Injuries spoil the season
EACH year, a combination of Christmas cheer and overly active kids excited about the holidays can prove to be a busy time for Bundaberg Hospital's emergency department.
Big kids on small kids' wheeled toys, a lack of protective equipment and incorrectly stored food can combine to wreak havoc for patients and doctors alike over the festive season.
More than 40 children with minor head injuries were taken to Bundaberg's emergency department between December 14, 2010 and January 26, 2011 last year.
Senior medical officer Dr Chris Barnes said part of the reason was because children were more active in the season and also were "testing out new toys with wheels".
"You also get dads on the toys with wheels who forget they don't bounce as well as they used to. That can also cause some problems," he said.
Dr Barnes urged kids and "big kids" to remember to wear safety gear, such as helmets, to help reduce any injuries caused by falling off things like bikes and skateboards, and safety guards for trampolines.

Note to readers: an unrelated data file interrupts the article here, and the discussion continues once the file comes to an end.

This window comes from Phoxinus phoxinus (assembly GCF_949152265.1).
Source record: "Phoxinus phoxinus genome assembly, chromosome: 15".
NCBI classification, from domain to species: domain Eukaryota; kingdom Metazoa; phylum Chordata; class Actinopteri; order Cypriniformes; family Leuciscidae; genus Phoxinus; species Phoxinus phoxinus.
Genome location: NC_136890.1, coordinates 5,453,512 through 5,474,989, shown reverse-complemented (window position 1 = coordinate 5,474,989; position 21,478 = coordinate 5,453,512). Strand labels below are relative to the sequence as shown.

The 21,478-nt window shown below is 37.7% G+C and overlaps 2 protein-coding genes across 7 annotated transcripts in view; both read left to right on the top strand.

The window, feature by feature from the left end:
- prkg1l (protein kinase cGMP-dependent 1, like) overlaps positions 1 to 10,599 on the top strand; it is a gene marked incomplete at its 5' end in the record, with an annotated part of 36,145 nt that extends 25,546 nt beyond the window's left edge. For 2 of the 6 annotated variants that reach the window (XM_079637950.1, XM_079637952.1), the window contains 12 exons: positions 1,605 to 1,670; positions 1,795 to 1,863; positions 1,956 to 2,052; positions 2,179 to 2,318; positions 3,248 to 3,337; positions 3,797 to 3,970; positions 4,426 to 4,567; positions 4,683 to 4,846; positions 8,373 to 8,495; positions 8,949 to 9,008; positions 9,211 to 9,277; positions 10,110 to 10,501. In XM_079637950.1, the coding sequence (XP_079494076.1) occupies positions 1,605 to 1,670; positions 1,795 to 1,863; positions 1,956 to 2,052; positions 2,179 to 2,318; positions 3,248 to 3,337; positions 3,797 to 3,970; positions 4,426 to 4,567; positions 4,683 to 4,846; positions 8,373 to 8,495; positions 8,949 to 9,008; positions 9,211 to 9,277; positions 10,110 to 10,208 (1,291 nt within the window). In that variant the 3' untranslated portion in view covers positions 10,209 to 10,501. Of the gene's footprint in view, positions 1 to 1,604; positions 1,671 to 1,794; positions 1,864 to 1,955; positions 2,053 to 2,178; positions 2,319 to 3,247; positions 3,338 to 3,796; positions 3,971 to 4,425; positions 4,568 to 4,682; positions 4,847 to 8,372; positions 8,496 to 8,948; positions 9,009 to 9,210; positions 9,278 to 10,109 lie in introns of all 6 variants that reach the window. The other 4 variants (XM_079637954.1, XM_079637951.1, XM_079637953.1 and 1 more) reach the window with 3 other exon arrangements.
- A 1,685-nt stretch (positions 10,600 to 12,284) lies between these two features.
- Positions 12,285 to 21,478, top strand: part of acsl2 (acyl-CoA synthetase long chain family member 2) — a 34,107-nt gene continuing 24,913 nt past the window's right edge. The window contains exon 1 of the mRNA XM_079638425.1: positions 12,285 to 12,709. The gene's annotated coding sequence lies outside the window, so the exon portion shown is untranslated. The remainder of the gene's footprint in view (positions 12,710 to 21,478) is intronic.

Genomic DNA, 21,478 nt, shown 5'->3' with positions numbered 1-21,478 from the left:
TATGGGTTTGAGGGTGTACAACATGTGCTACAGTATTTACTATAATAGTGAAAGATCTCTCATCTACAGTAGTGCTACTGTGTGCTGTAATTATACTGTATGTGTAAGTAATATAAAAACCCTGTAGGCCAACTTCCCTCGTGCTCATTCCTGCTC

"Anyone who has ever worked in emergency can tell you that a helmet makes a huge difference," he said.
"The surprising thing is the number of injuries that could have been preventable."
But he said it was also important for adults to remember to practise drinking in moderation to reduce the risk of injury.
"With alcohol, people tend to climb things they shouldn't, jump off things, and generally do things they would not normally if they were sober," he said.
Dr Barnes said it was also important for those drinking to remember to put food away correctly.
"It's something we should do all year round, but people tend to get a bit lax at Christmas," he said.